Vinho Verde: Portugal's Largest Wine Region

The first thing you should know about Portugal's Vinho Verde wine region is that the name, which translates to "green wine," doesn't describe the color of the wine produced here. Instead, the name refers to the tradition of drinking Vinho Verde wines while they are young. In fact, the worst thing you can do to a Vinho Verde wine is save it for next year.

Navarra Wine Region of Spain: History, Wines, & Producers

In December 2008, the Navarra DO will celebrate the 75th anniversary of its first constitution. Of course, Navarra has been producing wines for much longer than 75 years. In fact, archaeological finds from the second century B.C. include Roman-era earthenware wine jars. Perhaps the DO should be celebrating its 2,075th anniversary instead.

Rheinhessen: Germany's Largest Wine Region

Size Isn't Everything Rheinhessen's long winemaking history and large size are the building blocks of its reputation in the world of wine – and there are pros and cons associated with both. Rheinhessen's most famous wine, Liebfraumilch, while well known as far back as the mid-1700's, might well be called "infamous" today because of its reputation for insipid sweetness. Still, it's hard to argue with brand-name success, so you're likely to find Liebfraumilch prominently displayed in your local wine shop's German section.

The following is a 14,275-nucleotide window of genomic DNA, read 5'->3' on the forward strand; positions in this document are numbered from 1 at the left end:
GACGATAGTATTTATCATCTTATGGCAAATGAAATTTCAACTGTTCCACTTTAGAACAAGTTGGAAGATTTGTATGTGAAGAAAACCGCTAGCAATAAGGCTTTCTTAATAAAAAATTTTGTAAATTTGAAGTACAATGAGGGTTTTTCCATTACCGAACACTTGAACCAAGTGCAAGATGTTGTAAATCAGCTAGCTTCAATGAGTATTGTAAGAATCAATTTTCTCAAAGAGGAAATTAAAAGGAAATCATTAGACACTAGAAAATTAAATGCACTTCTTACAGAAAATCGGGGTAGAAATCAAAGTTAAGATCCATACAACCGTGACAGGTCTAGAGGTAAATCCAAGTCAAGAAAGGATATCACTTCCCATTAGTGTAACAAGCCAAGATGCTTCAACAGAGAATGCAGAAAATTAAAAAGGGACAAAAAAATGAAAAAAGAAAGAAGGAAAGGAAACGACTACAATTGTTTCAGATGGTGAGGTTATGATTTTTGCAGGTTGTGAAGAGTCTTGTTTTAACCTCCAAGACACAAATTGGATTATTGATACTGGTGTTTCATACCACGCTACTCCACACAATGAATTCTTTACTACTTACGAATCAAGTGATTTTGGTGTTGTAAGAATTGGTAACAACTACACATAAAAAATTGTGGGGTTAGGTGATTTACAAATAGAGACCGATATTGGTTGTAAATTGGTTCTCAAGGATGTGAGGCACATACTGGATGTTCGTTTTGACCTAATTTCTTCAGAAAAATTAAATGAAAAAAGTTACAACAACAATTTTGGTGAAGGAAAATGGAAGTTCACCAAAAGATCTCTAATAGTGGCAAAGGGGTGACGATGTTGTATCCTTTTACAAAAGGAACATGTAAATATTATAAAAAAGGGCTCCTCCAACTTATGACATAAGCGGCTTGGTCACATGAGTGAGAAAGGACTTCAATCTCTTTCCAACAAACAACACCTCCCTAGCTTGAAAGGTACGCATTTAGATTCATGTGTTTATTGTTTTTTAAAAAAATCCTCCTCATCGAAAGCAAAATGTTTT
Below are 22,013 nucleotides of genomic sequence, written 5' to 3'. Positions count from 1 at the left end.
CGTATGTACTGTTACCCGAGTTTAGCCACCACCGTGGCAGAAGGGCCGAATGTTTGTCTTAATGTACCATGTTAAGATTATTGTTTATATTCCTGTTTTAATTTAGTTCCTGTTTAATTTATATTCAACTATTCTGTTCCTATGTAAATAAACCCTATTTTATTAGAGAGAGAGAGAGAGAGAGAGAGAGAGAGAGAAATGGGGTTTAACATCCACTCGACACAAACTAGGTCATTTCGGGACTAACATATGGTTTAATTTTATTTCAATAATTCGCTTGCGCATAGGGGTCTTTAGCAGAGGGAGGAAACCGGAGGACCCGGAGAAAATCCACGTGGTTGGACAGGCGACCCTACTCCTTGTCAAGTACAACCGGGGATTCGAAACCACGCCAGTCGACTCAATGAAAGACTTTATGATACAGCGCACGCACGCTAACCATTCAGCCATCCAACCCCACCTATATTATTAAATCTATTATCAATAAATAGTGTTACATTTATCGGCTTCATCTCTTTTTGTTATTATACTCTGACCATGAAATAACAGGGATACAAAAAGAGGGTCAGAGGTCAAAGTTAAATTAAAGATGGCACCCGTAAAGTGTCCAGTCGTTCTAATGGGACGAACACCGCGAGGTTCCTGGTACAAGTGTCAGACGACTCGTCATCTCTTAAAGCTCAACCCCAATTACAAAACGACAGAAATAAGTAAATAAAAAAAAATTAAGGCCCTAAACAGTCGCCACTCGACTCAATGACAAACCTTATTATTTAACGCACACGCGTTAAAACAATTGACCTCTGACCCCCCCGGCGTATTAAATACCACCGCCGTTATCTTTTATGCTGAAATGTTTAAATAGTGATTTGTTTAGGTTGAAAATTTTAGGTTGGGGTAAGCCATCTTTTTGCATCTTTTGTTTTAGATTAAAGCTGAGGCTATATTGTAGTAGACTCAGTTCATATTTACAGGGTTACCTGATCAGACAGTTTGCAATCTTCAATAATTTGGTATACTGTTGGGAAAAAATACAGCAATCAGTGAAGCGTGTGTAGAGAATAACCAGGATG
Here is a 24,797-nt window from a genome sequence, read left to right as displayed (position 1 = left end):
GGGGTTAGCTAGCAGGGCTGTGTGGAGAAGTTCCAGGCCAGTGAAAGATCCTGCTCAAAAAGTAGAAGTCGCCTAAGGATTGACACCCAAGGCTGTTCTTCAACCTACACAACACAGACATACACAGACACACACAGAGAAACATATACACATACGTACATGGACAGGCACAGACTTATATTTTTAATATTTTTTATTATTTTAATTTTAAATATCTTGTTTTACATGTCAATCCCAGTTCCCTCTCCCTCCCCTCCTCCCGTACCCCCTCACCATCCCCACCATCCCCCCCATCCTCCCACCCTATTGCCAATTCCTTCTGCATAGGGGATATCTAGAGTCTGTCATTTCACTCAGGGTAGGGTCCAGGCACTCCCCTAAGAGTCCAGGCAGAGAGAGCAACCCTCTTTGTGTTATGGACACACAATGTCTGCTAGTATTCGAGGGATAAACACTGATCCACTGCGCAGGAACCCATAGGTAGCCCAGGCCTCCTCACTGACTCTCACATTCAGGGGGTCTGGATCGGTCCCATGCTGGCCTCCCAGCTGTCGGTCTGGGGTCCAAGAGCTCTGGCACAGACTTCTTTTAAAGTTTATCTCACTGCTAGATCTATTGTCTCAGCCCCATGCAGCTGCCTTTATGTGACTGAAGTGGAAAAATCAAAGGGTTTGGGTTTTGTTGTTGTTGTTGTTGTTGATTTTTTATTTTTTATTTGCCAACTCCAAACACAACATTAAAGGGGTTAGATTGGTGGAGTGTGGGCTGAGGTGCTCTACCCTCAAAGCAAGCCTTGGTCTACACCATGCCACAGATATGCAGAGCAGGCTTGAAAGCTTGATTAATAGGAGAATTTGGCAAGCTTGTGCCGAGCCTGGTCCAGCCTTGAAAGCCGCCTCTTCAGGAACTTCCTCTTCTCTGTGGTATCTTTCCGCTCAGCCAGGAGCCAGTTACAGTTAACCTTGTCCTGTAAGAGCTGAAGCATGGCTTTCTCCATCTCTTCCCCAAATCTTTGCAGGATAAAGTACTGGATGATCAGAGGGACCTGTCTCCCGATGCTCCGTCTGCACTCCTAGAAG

Cariñena: Wine and History in the Heart of Aragón

Cariñena's winemaking heritage goes back a long way. The Romans who built Carae, today's Cariñena, discovered that the local inhabitants mixed wine and mead – a fermented beverage made from honey and water – as early as the third century before Christ. The Romans continued this winemaking tradition, as they did wherever they settled in western Europe.

Germany's Saale-Unstrut Wine Region: One Thousand Years of Winemaking

Most wine drinkers have never heard of Saale-Unstrut, unless they happen to live in Germany. That's understandable, since nearly all the wine produced in this small German wine region is consumed locally. Wine production varies here, because Saale-Unstrut lies so far north. In particularly harsh years, crops are lost and production declines accordingly. Still, Saale-Unstrut has a proud winemaking history, dating back over a thousand years.